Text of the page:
Fermi descendant visits for filming

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By Roger Snodgrass

The granddaughter of one of the Manhattan Project legends, Olivia Fermi visited Los Alamos this week. On Friday, she was in a video shot entirely on a squash court at the YMCA.

“It’s my first time here,” she said. “I’ve wanted to come for a long time.”

Fermi said she had also visited the Bradbury Science Museum and Los Alamos National Laboratory archivist Roger Meade while in town.

With a natural fascination for her brilliant grandfather, Enrico Fermi, she was drawn to participate in a project by Matthew Day Jackson, an artist who lives in Brooklyn.

“The film was Matthew’s conception,” she said.

At first, Jackson was going to call out the physics department of Massachusetts Institute of Technology as an art project, he said. He proposed the Enrico Fermi Challenge, which was meant to be a squash tournament. But that didn’t work out.

Why squash? One connection is that Fermi’s famous atomic pile experiment took place in a converted squash court under the stands at Stagg’s Field at the University of Chicago. Fermi’s achievement of the first controlled self-sustaining nuclear reaction on Dec. 2, 1942, was one of the scientific milestones on the way to the creation of the atomic bomb.

Then it occurred to Jackson that he should play squash with Fermi. But of course, Fermi died in 1954. Maybe he could play squash with a Fermi instead. An Internet search turned up one of the Nobel Laureate’s four grandchildren, Olivia Fermi, a writer-photographer, who lives in Vancouver, British Columbia.

Olivia Fermi is the daughter of Nella, the daughter of Enrico Fermi and Laura Capon, who also had a son, Giulio. Olivia was born after her grandfather died and is the oldest of four grandchildren. She later took on her mother’s maiden name.

She said she had been especially influenced by her grandmother, whose memoir, “Atoms in the Family,” was published in 1954. The book was on the New York Times best-seller list in 1955.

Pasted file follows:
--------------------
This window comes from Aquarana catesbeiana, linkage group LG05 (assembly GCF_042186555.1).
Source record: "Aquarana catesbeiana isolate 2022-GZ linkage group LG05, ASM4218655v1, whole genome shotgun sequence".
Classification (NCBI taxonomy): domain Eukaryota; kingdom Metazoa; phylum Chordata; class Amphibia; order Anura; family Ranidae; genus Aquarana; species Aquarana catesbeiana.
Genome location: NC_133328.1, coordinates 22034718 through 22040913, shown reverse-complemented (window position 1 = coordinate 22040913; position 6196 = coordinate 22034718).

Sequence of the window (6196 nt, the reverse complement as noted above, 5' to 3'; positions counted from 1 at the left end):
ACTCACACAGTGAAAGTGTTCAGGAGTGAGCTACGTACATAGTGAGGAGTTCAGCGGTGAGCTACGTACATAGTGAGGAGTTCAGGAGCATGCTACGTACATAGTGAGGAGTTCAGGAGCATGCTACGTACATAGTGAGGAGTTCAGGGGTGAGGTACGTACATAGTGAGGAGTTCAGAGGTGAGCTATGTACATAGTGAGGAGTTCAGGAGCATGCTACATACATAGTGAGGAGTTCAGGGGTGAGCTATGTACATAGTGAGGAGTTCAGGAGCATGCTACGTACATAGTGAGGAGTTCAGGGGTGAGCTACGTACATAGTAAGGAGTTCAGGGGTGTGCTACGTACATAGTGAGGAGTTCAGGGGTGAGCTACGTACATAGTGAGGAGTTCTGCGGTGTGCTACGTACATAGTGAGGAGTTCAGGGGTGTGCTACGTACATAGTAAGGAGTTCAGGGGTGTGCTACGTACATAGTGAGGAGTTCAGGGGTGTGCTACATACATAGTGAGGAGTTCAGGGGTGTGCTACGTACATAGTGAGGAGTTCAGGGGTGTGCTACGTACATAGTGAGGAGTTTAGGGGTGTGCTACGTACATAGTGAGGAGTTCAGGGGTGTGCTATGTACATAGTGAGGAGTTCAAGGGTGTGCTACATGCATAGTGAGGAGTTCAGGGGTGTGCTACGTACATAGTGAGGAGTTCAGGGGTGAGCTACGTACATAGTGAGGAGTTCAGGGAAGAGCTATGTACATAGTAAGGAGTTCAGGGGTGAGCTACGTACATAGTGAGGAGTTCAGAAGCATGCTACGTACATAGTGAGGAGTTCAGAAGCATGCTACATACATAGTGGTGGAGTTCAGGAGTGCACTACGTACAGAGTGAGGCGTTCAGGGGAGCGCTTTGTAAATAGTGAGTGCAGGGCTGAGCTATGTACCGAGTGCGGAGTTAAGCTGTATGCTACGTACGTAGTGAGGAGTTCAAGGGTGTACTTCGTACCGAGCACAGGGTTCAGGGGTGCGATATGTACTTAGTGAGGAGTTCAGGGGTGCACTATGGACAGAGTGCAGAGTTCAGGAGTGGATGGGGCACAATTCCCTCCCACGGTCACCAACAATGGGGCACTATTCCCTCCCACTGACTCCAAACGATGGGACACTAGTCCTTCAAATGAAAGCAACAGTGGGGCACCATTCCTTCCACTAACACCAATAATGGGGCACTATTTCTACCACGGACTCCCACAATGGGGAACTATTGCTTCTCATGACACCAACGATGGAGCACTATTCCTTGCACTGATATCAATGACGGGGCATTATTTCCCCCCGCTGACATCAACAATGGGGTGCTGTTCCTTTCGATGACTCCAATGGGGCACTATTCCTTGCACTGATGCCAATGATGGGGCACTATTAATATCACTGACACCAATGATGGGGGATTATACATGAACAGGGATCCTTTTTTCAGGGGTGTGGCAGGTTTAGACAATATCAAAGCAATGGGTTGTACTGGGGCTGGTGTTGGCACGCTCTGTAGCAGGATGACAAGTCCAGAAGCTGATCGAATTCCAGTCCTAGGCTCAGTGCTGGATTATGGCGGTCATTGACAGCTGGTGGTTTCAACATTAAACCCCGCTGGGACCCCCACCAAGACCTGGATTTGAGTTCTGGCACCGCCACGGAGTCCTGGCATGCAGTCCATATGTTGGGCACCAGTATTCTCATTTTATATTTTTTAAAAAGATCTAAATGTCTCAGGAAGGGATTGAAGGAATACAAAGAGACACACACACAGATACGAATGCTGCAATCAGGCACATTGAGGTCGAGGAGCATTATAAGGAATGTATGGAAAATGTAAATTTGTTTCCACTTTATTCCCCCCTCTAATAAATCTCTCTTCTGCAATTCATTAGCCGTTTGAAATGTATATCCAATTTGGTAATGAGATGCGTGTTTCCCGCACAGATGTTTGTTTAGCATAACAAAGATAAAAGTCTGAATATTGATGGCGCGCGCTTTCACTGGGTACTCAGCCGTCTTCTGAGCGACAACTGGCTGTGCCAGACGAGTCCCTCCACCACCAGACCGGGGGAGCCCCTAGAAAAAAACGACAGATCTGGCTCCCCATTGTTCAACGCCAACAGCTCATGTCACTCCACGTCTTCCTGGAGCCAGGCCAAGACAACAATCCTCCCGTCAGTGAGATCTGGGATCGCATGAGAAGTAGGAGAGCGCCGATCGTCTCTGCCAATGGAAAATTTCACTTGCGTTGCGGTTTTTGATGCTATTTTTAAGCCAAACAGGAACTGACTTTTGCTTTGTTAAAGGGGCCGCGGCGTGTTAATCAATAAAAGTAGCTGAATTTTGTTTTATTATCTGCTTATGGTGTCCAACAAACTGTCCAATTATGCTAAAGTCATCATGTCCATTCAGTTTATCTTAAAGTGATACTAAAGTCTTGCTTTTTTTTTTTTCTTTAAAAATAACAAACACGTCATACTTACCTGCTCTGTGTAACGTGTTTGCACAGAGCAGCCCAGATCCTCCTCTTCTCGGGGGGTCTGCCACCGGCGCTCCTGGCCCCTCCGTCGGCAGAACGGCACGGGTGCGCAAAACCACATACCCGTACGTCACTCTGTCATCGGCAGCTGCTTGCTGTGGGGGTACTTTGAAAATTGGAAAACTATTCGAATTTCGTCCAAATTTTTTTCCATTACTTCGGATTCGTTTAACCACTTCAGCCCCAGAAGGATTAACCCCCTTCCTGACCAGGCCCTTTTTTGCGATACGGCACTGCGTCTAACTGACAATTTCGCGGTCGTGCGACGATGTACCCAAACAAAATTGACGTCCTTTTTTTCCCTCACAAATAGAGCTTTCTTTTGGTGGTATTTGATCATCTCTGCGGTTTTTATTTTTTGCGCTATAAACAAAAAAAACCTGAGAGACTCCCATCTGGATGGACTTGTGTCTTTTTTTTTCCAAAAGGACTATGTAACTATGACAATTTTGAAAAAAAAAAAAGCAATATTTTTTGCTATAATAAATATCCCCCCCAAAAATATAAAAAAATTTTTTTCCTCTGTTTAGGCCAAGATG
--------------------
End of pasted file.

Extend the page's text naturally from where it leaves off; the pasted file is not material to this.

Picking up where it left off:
The taping for the video Friday was accomplished in one continuous 30-minute take, using an extremely wide-angle lens on a video camera mounted on the ceiling high above the squash court.

“This is a perfect squash court,” Jackson said of the brightly lit, naturally lighted, high-ceilinged cubicle on the southeast corner of the building.

Fermi doesn’t play squash, but said she learned as they played.

Jackson said, at best he is “very intermediate” as a player.” But they leaped and ran and swung their racquets, giving a personal and physical interpretation, perhaps, of such themes as “sub-critical” and “sustained reaction.”

The filmmaker, artist Joseph Hung, who is also from Brooklyn, checked the replay to make sure the take was continuous and complete.

The cast and crew left for Socorro shortly after the shoot. Olivia Fermi and Jackson timed their trip to be able to take in the Trinity Site in southern New Mexico as well, where the first atomic bomb was tested on July 16, 1945. The site is open to the public twice a year, on the first Saturday of April and October.

Enrico Fermi won the Nobel Prize in Physics in 1938 at the age of 37, for research in radioactivity. Fermi fled Fascist Italy with his Jewish wife Laura and came to the United States after receiving the prize in Stockholm.

Fermi gave a name to the subatomic particle, the neutrino; and fermions, the composite term for the bound state of elementary particles, were named for him. He could estimate almost any calculation in his head, giving rise to the concept of a Fermi Question, which is subject to a quick, ballpark answer that might otherwise be difficult or impossible to answer. The classic example was his solution to the question of how many piano tuners there were in Chicago. The answer is about 125-150, according to whose back-of-the-envelope math one accepts.

Fermi also posed the Fermi Paradox that questioned why, if there were so many possibilities for other life in the universe, we had so far seen no sign of it.

According to a LANL historical note about the squash court experiment, “The achievement of a chain reaction was important, not only because it would prove the principle of the atomic bomb, but also because a chain-reacting pile could be used to produce plutonium, one of the nuclear explosives American scientists hoped to use in their weapons.” The pile was shut down after 28 minutes.